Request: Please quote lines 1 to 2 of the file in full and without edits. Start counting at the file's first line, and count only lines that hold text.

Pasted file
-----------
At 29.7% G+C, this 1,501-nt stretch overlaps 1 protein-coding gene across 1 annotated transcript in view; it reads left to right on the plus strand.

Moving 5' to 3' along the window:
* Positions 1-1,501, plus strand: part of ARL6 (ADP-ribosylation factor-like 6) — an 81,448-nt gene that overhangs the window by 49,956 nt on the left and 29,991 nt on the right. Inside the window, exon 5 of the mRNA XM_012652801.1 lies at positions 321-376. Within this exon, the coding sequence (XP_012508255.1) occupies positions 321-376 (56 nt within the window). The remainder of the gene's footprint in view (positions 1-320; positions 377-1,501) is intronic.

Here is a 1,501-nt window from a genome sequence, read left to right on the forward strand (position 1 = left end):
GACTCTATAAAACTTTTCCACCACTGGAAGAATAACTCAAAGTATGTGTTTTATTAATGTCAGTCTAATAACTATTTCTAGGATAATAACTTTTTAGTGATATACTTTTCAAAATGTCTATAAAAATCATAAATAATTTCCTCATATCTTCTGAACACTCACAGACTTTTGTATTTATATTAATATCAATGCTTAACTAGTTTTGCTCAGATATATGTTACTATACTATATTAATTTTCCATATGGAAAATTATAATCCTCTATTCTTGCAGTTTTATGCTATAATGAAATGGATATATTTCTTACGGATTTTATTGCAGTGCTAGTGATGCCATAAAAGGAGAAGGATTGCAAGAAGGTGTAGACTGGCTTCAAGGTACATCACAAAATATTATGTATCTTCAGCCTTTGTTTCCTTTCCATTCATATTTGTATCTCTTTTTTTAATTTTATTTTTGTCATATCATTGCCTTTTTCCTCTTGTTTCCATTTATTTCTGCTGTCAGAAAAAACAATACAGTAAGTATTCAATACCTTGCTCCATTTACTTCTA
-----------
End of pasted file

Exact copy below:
At 29.7% G+C, this 1,501-nt stretch overlaps 1 protein-coding gene across 1 annotated transcript in view; it reads left to right on the plus strand.

Moving 5' to 3' along the window: